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I procrastinate on writing my messages.
I plan lots of time at the beginning of my week to study and write my message but inevitably something arises leadership-wise that causes me to take the time I planned for sermon development and devote it to some other worthy cause.
Why do I keep doing that? Let me pull the lid off this thing and examine it.
The Cause of Procrastination
First, I think I do this because writing sermons is tough work.
It is grueling. Sermon crafting is like having a baby—some come out with one push, others come out breach. Having a baby 48 times a year is tough. Sermon writing is just tough work. To do it well you have to be disciplined and sit at that desk whether or not the inspiration comes.
Second, I think I postpone sermon writing because I like to gravitate to something that is more fun to me—leadership challenges.
Leadership challenges energize me. They are reflexive. Leadership comes naturally to me. I know I have the gift of teaching, but it ranks second in my gift mix. Having the gift of leadership and teaching is a wonderfully troublesome combination.
Third, I am plagued sometimes by the question, "What's the use?"
I can't remember how many times I've spent myself in the pursuit of a well-envisioned message only to have this pervasive feeling while writing it that "This doesn't matter." Afterwards I never think that, only before. Why? Maybe Satan. Maybe it's just a legitimate question. I know that sermonizing, as Eugene Peterson puts it, is a "Long Obedience in the Same Direction."
It's the continual application of water on rock that wears it down. It is the continual drops in a cave that creates a beautiful stalagmite. It is the strokes of a master sculptor that eventually reveal the hidden potential in a rock. However, it's the fatigue experienced in the arm between each blow that tempts me to stop short before God is done working in the life of my congregation (and myself).
Fourth, I am moved by sudden flashes of inspiration.
This is a good thing. I can write some of my best sermons in four hours. I can write some of my worst sermons in 25 hours. I am a communicator who is moved by inspiration. If it doesn't move me I don't want to share it. That's good and bad. Good because I don't want to go public with something that isn't authentic; bad because I have to preach every Sunday.
The Solution to Procrastination
There's the oft-told story of the writer talking to another writer who says, "I only write when I'm inspired." To which the other writer replies, "Me too. I can only write when I'm inspired. Fortunately inspiration strikes every morning at 8 a.m. when I force myself to sit down to write."
There's not a senior pastor out there who doesn't grasp the simplicity, but seemingly out-of-reach possibility of making that (a consistent, inviolable sermon-writing routine) a reality. I know, I'm one of them. That's especially true for my friends who are in smaller churches and they're it.
But I'm trying, hard, to make sermon writing the first and most important thing I get done every week.
Yet I believe and I tell senior pastors I coach that the most important reason why we procrastinate in sermon writing is we don't have margin in our schedules, and because we're good at preaching, we'll do it at the last minute.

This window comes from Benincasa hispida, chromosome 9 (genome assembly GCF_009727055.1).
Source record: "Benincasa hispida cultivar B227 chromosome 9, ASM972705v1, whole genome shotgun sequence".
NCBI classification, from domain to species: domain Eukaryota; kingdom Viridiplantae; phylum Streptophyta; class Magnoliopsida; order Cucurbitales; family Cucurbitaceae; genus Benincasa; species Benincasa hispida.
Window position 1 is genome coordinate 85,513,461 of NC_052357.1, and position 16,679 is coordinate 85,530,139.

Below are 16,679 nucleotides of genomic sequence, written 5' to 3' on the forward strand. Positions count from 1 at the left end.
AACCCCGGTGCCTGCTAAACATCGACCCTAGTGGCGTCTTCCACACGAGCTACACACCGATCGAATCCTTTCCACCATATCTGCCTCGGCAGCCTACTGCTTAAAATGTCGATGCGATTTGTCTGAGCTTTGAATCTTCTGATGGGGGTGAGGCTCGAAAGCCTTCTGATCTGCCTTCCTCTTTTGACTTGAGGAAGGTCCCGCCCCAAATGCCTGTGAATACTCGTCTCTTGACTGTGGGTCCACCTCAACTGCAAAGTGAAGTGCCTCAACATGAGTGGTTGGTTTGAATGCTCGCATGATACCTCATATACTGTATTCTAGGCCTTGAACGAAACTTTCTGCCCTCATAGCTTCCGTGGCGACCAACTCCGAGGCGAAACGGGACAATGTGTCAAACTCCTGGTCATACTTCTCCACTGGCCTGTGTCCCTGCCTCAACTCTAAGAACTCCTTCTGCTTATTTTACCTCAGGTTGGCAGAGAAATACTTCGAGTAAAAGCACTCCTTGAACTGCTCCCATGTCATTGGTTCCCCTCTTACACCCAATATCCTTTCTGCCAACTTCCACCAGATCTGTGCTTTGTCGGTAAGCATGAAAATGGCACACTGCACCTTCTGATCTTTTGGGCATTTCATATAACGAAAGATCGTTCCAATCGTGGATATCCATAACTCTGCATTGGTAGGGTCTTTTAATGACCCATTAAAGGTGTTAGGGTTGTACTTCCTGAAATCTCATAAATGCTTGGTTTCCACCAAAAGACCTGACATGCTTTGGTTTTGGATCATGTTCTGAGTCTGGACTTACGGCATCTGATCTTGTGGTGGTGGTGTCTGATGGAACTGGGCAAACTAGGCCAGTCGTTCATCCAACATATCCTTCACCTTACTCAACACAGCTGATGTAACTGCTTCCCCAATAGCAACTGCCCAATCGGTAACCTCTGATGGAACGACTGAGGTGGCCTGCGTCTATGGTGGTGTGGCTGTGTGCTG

And that, my friends, is the core issue for my struggles, and quite possibly yours.
Let me share something I did recently that really helped me.
Putting Margin in Your Schedule
Recently I asked two people on our staff to do a complete top-to-bottom audit of my life and to-do list and help me create a manageable schedule for my life built around my top priorities.
Here's how we did it:
1. Data Dump – First, we went off to a room and I listed out the 50 million things that sit on my to-do list staring at me each week. They asked questions. We looked at my past year's calendar. I talked. We wrote. Finally after one hour we got every single thing that I touch on a regular basis down onto that whiteboard. The board was filled.
2. Pick five – Second, I told my friends that I can only realistically focus on five priorities, and asked what they thought those should be. We then each took turns going to the board and listing what we thought I should focus on that (1) only I could do and (2) would exponentially move CCV forward as a church.
Collectively we agreed on these five priorities:
- Staff Leadership
- High-Capacity Leadership Development
- Personal Care And Development
3. Place your top five priorities into your calendar – Now, if you're asking why in the world I needed two other guys I trust to help make that list, you are correct, I could have generated that list on my own.
The real value of this exercise was what they forced me to do next.
They made me go day by day, hour by hour, and figure out what priority would be done when and actually put the appointments into my Outlook calendar. When we were done, every hour was accounted for.
Have you ever done this?
That was helpful, but that wasn't the most important step.
4. Put five to eight buffer hours in your schedule every week – Yes, I'm suggesting you take a half-day to a full work day's of hours and spread them across your finely orchestrated schedule just because.
Just because what?
Just because you're going to have a funeral, a wedding, a family crisis. You'll get sick, or a whole myriad of issues happen every week to foil your well-laid plans.
I'm finding that this, besides writing well in advance, is the key to not procrastinating.
Procrastination happens because I don't make room for surprises. Since I don't have room for surprises, and these "surprises" still have to get done, I put off the only thing I have to do that's under my control—writing messages.
The key is to plan for surprises.
I'm finding that helps—so far.
For the original article, visit pastors.com.
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